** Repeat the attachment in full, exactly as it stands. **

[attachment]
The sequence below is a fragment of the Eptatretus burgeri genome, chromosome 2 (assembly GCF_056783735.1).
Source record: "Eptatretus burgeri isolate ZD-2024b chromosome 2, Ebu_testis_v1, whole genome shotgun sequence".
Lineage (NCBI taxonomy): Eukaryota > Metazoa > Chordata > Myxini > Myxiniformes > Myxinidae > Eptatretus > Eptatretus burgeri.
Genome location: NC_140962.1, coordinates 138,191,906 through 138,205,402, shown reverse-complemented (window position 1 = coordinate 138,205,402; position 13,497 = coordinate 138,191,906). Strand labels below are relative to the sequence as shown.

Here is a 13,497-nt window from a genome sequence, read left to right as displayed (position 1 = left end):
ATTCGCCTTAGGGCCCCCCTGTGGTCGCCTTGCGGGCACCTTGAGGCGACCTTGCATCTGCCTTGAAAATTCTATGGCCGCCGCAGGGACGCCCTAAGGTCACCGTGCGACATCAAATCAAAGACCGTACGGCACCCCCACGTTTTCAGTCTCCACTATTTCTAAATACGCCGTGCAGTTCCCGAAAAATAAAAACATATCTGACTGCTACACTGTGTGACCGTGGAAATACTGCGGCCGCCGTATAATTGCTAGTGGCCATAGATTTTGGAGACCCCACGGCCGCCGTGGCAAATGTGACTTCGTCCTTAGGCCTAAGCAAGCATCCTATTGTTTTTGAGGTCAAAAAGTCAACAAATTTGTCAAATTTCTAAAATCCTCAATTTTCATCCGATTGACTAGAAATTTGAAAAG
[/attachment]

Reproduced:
The sequence below is a fragment of the Eptatretus burgeri genome, chromosome 2 (assembly GCF_056783735.1).
Source record: "Eptatretus burgeri isolate ZD-2024b chromosome 2, Ebu_testis_v1, whole genome shotgun sequence".
Lineage (NCBI taxonomy): Eukaryota > Metazoa > Chordata > Myxini > Myxiniformes > Myxinidae > Eptatretus > Eptatretus burgeri.
Genome location: NC_140962.1, coordinates 138,191,906 through 138,205,402, shown reverse-complemented (window position 1 = coordinate 138,205,402; position 13,497 = coordinate 138,191,906). Strand labels below are relative to the sequence as shown.

Here is a 13,497-nt window from a genome sequence, read left to right as displayed (position 1 = left end):
ATTCGCCTTAGGGCCCCCCTGTGGTCGCCTTGCGGGCACCTTGAGGCGACCTTGCATCTGCCTTGAAAATTCTATGGCCGCCGCAGGGACGCCCTAAGGTCACCGTGCGACATCAAATCAAAGACCGTACGGCACCCCCACGTTTTCAGTCTCCACTATTTCTAAATACGCCGTGCAGTTCCCGAAAAATAAAAACATATCTGACTGCTACACTGTGTGACCGTGGAAATACTGCGGCCGCCGTATAATTGCTAGTGGCCATAGATTTTGGAGACCCCACGGCCGCCGTGGCAAATGTGACTTCGTCCTTAGGCCTAAGCAAGCATCCTATTGTTTTTGAGGTCAAAAAGTCAACAAATTTGTCAAATTTCTAAAATCCTCAATTTTCATCCGATTGACTAGAAATTTGAAAAG